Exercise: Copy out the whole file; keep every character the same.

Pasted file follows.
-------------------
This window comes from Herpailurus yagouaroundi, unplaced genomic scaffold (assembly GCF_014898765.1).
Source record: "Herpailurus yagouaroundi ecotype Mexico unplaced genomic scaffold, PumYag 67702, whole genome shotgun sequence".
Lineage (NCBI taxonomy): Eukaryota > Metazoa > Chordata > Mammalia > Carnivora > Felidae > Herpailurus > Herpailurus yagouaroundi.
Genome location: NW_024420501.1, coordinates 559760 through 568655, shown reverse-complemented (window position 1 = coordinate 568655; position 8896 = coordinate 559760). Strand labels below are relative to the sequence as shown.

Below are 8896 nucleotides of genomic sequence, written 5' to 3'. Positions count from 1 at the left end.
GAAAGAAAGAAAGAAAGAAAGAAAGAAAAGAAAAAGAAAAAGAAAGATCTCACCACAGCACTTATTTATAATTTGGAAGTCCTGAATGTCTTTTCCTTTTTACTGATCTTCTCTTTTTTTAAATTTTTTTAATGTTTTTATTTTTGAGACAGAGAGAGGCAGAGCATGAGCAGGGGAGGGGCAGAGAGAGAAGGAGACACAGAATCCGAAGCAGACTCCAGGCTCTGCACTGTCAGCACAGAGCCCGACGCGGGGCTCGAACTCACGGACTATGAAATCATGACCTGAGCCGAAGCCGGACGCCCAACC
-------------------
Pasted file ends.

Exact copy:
This window comes from Herpailurus yagouaroundi, unplaced genomic scaffold (assembly GCF_014898765.1).
Source record: "Herpailurus yagouaroundi ecotype Mexico unplaced genomic scaffold, PumYag 67702, whole genome shotgun sequence".
Lineage (NCBI taxonomy): Eukaryota > Metazoa > Chordata > Mammalia > Carnivora > Felidae > Herpailurus > Herpailurus yagouaroundi.
Genome location: NW_024420501.1, coordinates 559760 through 568655, shown reverse-complemented (window position 1 = coordinate 568655; position 8896 = coordinate 559760). Strand labels below are relative to the sequence as shown.

Below are 8896 nucleotides of genomic sequence, written 5' to 3'. Positions count from 1 at the left end.
GAAAGAAAGAAAGAAAGAAAGAAAGAAAAGAAAAAGAAAAAGAAAGATCTCACCACAGCACTTATTTATAATTTGGAAGTCCTGAATGTCTTTTCCTTTTTACTGATCTTCTCTTTTTTTAAATTTTTTTAATGTTTTTATTTTTGAGACAGAGAGAGGCAGAGCATGAGCAGGGGAGGGGCAGAGAGAGAAGGAGACACAGAATCCGAAGCAGACTCCAGGCTCTGCACTGTCAGCACAGAGCCCGACGCGGGGCTCGAACTCACGGACTATGAAATCATGACCTGAGCCGAAGCCGGACGCCCAACC